Habermas Commentary/Books/TCA1/p19

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Redeeming Validity Claims (19.2.4)[edit]

To redeem a validity claim is to objectify it. A normative validity claim is "redeemed" through objectification and argumentation, it appears, in the sense that it is made a theme of discussion and objective reasons are given for it. One might argue, alternately, that the normative validity claim is thereby redeemed only in a sense of interest to an empiricist -- that, rather, Habermas rejects the per se legitimacy of the normative claim unless and until it can be objectified and, thereby, thematized in terms satisfactory for purposes of empiricist argument.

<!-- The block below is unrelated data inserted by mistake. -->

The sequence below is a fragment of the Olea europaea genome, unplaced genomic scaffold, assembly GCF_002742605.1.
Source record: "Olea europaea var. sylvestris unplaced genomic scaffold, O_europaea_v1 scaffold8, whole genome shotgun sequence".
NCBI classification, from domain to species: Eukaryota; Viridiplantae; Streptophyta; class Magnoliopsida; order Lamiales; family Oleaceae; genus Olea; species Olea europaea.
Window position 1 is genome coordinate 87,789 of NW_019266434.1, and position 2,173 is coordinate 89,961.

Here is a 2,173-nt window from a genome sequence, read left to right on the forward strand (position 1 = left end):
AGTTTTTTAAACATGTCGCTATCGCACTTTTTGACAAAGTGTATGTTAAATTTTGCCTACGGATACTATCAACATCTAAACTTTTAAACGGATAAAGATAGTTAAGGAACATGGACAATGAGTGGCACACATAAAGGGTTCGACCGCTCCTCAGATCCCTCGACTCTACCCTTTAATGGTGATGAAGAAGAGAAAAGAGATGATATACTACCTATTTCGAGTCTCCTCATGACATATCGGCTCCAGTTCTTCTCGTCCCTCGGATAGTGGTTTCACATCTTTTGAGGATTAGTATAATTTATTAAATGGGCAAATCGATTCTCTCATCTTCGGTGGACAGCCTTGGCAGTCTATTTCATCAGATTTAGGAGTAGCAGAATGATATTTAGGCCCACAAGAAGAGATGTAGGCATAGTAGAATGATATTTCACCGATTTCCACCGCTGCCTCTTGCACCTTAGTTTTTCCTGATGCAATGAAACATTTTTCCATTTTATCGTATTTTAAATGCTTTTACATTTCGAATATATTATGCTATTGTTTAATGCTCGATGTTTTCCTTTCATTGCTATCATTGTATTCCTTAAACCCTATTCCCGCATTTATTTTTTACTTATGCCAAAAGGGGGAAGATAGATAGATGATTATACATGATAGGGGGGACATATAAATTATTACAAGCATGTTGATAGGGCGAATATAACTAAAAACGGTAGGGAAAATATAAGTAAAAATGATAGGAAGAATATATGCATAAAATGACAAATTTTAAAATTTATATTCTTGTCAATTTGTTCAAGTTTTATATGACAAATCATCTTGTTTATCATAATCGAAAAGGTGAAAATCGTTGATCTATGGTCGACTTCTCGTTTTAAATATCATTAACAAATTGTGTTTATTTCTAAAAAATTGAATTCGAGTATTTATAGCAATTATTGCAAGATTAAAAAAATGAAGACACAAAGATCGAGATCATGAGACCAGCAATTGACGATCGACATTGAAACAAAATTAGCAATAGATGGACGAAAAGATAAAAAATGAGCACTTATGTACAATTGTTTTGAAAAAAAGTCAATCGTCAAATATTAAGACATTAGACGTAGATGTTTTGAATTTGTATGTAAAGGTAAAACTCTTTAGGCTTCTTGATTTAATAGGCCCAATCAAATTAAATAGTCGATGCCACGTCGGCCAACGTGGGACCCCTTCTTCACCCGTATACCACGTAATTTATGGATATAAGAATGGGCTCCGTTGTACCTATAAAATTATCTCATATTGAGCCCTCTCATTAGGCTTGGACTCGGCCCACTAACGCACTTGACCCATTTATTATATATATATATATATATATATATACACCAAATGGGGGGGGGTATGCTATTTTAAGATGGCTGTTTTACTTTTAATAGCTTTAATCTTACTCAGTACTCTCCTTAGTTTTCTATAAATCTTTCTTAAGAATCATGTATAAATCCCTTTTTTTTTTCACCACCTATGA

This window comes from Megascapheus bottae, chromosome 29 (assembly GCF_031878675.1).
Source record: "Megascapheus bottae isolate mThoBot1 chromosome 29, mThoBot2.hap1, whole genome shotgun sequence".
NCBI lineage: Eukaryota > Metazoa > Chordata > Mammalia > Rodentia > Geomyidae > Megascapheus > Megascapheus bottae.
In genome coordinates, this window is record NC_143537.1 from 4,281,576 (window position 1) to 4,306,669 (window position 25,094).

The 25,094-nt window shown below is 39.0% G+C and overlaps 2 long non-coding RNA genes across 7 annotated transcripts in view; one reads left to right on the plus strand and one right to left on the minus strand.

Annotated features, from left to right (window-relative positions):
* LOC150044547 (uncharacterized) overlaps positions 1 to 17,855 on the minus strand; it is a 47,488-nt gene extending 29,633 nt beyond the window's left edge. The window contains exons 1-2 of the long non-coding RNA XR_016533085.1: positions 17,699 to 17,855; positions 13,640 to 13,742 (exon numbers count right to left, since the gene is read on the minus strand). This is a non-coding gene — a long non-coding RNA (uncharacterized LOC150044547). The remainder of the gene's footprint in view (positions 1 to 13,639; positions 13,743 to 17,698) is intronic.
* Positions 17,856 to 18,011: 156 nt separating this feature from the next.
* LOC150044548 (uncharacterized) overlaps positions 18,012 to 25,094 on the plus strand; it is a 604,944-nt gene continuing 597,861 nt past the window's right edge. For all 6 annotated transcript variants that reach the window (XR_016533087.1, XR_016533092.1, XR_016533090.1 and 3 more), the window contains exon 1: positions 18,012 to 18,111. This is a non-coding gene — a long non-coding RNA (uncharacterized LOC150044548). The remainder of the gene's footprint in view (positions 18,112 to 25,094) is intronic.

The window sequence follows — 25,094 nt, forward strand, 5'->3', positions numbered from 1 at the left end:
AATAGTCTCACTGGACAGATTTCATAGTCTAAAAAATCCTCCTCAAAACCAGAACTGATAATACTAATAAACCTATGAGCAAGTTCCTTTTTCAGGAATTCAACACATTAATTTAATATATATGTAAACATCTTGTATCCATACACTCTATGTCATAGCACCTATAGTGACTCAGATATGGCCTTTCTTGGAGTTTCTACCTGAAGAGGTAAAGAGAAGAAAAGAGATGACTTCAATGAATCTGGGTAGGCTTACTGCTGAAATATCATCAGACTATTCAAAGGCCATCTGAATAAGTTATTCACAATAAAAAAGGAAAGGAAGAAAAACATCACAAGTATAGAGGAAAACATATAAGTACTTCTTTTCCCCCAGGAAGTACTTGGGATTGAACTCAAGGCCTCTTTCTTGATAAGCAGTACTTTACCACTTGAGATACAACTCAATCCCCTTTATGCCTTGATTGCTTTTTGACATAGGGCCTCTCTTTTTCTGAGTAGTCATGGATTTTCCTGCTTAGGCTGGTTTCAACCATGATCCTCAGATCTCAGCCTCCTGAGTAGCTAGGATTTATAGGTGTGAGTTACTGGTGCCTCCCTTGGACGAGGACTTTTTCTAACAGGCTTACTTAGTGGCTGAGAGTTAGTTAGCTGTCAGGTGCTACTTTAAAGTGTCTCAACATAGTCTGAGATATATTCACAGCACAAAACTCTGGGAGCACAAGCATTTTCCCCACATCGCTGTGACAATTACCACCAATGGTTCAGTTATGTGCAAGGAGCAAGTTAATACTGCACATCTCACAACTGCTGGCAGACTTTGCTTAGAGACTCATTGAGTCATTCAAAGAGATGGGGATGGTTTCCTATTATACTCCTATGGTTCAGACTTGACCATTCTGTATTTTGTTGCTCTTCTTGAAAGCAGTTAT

Practical discourse is the medium in which we can hypothetically test whether a norm can be impartially justified. In practical discourse, claims to normative rightness are thematized. The reference to "impartial" justification, consistent with the restriction of rational discourse to objectified expressions, and the difficulty of identifying any other means of ultimately grounding normative claims, collectively seem to imply that there is no way in which practical discourse can avoid being largely assimilated into theoretical discourse.